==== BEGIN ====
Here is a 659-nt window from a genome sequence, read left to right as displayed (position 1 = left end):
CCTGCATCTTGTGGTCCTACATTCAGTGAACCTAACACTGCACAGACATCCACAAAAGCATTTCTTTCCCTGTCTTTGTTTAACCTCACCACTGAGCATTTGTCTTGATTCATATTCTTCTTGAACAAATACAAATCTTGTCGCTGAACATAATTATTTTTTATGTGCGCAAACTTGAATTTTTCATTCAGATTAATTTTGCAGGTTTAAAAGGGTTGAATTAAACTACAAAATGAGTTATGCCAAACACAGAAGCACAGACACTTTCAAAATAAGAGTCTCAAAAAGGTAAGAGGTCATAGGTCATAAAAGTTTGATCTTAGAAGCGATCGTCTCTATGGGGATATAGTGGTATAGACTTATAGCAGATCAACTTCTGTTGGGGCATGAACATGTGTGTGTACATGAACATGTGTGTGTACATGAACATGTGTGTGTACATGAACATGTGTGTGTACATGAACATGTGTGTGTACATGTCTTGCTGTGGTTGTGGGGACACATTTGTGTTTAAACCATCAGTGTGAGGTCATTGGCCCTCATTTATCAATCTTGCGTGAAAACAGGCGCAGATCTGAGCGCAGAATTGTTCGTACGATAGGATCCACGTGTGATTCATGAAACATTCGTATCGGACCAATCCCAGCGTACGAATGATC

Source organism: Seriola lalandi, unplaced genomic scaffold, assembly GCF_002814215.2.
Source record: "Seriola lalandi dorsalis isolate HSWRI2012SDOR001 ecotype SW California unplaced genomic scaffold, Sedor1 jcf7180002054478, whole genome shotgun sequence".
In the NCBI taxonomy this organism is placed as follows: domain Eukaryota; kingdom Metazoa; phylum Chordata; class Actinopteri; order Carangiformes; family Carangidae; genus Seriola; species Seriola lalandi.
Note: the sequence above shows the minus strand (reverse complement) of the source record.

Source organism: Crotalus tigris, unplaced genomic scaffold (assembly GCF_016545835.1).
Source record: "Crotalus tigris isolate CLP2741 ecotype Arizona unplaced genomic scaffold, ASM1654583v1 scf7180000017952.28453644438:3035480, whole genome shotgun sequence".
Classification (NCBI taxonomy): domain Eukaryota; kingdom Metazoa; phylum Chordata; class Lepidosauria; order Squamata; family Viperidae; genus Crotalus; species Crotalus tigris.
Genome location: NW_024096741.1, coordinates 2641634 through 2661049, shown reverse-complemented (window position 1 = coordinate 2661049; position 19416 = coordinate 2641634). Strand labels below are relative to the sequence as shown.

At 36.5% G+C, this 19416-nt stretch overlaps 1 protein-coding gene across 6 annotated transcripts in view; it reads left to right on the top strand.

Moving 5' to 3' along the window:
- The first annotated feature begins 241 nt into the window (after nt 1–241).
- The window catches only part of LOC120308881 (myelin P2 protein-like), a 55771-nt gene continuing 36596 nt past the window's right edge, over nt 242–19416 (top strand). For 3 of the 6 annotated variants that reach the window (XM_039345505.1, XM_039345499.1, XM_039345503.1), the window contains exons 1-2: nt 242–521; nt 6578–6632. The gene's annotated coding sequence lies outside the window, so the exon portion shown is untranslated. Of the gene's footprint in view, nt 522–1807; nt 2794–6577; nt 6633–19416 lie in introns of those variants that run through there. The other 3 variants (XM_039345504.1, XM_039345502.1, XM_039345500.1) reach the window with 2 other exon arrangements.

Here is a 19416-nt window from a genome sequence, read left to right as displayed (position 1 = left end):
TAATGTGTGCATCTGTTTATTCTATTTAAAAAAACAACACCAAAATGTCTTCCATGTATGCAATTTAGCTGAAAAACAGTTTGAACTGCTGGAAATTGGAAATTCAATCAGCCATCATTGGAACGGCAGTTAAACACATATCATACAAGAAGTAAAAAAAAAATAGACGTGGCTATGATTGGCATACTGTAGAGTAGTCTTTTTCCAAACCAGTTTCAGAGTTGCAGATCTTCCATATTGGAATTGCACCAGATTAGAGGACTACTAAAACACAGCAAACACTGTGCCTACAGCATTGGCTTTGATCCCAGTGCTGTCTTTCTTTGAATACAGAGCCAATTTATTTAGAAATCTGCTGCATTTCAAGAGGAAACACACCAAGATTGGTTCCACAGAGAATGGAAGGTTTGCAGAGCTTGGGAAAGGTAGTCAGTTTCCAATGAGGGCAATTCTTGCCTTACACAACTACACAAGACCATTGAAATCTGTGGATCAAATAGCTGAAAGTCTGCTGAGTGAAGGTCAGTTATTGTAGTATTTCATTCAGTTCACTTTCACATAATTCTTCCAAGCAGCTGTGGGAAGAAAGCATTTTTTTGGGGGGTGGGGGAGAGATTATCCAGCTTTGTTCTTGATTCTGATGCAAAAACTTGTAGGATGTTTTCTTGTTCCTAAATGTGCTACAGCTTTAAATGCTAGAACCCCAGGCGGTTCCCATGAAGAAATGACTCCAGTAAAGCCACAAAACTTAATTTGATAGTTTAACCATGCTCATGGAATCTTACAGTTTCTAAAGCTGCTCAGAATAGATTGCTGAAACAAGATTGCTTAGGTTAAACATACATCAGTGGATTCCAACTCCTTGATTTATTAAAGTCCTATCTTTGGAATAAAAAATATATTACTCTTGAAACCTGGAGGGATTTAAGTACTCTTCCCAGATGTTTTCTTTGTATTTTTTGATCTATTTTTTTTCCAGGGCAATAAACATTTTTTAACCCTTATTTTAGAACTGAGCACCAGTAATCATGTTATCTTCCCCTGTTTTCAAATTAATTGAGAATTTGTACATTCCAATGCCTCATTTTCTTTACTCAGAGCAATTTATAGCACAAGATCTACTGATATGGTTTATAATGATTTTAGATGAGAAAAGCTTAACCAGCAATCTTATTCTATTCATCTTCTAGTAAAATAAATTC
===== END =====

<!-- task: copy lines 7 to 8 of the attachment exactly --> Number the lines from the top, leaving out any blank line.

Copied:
Source organism: Crotalus tigris, unplaced genomic scaffold (assembly GCF_016545835.1).
Source record: "Crotalus tigris isolate CLP2741 ecotype Arizona unplaced genomic scaffold, ASM1654583v1 scf7180000017952.28453644438:3035480, whole genome shotgun sequence".